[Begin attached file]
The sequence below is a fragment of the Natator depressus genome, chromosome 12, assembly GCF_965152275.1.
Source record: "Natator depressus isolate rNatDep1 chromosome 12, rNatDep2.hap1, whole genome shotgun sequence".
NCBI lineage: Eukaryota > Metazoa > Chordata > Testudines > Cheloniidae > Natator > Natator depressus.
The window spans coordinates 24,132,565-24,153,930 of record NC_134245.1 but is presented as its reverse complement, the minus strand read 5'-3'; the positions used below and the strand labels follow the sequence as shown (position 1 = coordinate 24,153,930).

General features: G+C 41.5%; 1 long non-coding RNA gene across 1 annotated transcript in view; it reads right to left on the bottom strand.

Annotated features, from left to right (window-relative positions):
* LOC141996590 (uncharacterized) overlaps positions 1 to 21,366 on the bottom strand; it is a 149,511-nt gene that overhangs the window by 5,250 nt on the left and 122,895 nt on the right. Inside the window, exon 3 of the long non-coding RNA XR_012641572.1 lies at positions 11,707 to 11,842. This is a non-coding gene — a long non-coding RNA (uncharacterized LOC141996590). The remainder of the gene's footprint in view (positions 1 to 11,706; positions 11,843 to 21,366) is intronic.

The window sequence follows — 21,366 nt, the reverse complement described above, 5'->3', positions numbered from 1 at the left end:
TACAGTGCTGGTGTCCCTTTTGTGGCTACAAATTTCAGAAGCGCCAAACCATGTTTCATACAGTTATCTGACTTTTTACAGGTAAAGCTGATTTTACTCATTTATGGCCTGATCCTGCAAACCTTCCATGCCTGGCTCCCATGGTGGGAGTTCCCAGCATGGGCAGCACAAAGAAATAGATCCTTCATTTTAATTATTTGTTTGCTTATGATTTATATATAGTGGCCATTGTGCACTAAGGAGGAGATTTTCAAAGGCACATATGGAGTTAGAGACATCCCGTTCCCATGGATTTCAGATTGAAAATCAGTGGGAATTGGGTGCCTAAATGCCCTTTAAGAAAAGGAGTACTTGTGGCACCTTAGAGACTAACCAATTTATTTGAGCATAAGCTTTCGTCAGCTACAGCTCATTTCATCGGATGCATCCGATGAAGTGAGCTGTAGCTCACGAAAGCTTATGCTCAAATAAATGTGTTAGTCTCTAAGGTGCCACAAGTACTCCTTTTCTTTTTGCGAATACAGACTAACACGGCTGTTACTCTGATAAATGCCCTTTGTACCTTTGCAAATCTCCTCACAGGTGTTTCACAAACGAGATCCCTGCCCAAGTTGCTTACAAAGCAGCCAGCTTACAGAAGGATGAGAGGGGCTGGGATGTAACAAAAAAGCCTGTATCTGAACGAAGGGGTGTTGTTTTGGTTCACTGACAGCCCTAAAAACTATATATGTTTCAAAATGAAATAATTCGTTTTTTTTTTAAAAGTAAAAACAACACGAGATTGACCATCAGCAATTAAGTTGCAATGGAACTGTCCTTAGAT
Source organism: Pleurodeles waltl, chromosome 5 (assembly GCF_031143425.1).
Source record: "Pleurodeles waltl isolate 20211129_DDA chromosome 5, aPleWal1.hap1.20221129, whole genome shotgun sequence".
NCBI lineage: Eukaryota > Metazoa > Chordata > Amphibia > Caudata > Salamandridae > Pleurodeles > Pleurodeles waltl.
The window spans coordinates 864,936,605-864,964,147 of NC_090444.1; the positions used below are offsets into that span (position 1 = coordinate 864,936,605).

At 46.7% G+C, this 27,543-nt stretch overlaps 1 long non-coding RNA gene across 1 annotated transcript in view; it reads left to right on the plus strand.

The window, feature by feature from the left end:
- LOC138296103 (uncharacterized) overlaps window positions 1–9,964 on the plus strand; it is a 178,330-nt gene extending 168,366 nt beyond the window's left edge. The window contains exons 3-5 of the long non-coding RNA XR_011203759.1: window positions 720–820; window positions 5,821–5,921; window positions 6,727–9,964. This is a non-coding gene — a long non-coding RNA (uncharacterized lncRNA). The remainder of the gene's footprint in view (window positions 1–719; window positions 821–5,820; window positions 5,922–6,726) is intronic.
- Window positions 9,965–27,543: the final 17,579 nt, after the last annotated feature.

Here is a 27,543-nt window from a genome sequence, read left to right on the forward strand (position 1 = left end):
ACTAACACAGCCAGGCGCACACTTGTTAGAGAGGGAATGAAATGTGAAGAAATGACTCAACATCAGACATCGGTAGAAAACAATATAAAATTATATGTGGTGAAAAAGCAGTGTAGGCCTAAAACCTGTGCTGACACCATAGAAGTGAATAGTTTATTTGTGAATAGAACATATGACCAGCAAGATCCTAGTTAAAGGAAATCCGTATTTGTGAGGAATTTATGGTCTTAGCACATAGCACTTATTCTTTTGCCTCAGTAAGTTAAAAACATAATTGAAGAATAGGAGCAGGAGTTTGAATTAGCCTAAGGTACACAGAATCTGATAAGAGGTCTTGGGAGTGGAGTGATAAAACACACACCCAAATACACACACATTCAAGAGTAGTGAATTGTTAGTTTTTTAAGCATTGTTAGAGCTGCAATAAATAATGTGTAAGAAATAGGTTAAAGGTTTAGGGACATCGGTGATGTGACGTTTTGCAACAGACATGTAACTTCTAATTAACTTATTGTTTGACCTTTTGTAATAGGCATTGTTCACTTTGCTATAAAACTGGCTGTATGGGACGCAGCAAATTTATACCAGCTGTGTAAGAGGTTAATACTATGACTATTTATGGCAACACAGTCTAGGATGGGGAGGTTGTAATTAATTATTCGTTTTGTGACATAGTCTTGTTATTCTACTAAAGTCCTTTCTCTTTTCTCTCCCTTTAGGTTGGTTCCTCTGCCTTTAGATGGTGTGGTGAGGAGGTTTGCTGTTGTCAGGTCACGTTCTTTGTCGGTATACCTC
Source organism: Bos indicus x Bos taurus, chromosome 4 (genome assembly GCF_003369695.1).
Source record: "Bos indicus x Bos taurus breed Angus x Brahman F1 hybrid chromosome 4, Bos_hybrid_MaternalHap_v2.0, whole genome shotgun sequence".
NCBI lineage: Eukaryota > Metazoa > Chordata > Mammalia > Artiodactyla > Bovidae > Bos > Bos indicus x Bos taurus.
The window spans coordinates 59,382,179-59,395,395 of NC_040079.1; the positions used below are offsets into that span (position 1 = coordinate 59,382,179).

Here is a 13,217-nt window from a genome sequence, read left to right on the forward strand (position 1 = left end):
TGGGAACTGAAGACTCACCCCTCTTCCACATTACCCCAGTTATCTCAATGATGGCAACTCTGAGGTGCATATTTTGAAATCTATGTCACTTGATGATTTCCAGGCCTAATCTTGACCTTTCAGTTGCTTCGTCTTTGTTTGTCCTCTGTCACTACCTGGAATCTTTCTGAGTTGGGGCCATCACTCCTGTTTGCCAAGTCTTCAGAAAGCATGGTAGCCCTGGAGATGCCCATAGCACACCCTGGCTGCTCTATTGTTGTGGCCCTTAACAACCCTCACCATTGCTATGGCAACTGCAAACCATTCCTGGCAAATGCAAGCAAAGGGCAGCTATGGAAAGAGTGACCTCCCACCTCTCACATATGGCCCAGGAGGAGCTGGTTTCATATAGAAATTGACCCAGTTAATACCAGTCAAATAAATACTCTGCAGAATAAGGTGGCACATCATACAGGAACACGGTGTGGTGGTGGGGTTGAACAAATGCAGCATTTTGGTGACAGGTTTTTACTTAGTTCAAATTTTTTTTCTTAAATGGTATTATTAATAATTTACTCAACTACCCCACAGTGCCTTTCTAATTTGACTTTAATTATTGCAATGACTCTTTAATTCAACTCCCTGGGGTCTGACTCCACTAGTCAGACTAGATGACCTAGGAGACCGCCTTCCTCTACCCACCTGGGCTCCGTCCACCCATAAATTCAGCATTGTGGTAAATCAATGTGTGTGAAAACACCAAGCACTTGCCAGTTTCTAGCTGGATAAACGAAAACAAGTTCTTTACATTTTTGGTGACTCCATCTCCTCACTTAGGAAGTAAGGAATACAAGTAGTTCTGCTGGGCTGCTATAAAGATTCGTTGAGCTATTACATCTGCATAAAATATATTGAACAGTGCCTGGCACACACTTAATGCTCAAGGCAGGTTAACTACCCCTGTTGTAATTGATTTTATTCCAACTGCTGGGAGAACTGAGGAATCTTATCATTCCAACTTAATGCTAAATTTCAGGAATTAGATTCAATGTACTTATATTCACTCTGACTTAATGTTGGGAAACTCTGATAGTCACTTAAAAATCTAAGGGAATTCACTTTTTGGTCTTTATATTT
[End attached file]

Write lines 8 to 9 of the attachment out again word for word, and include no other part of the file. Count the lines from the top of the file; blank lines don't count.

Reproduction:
The window sequence follows — 21,366 nt, the reverse complement described above, 5'->3', positions numbered from 1 at the left end:
TACAGTGCTGGTGTCCCTTTTGTGGCTACAAATTTCAGAAGCGCCAAACCATGTTTCATACAGTTATCTGACTTTTTACAGGTAAAGCTGATTTTACTCATTTATGGCCTGATCCTGCAAACCTTCCATGCCTGGCTCCCATGGTGGGAGTTCCCAGCATGGGCAGCACAAAGAAATAGATCCTTCATTTTAATTATTTGTTTGCTTATGATTTATATATAGTGGCCATTGTGCACTAAGGAGGAGATTTTCAAAGGCACATATGGAGTTAGAGACATCCCGTTCCCATGGATTTCAGATTGAAAATCAGTGGGAATTGGGTGCCTAAATGCCCTTTAAGAAAAGGAGTACTTGTGGCACCTTAGAGACTAACCAATTTATTTGAGCATAAGCTTTCGTCAGCTACAGCTCATTTCATCGGATGCATCCGATGAAGTGAGCTGTAGCTCACGAAAGCTTATGCTCAAATAAATGTGTTAGTCTCTAAGGTGCCACAAGTACTCCTTTTCTTTTTGCGAATACAGACTAACACGGCTGTTACTCTGATAAATGCCCTTTGTACCTTTGCAAATCTCCTCACAGGTGTTTCACAAACGAGATCCCTGCCCAAGTTGCTTACAAAGCAGCCAGCTTACAGAAGGATGAGAGGGGCTGGGATGTAACAAAAAAGCCTGTATCTGAACGAAGGGGTGTTGTTTTGGTTCACTGACAGCCCTAAAAACTATATATGTTTCAAAATGAAATAATTCGTTTTTTTTTTAAAAGTAAAAACAACACGAGATTGACCATCAGCAATTAAGTTGCAATGGAACTGTCCTTAGAT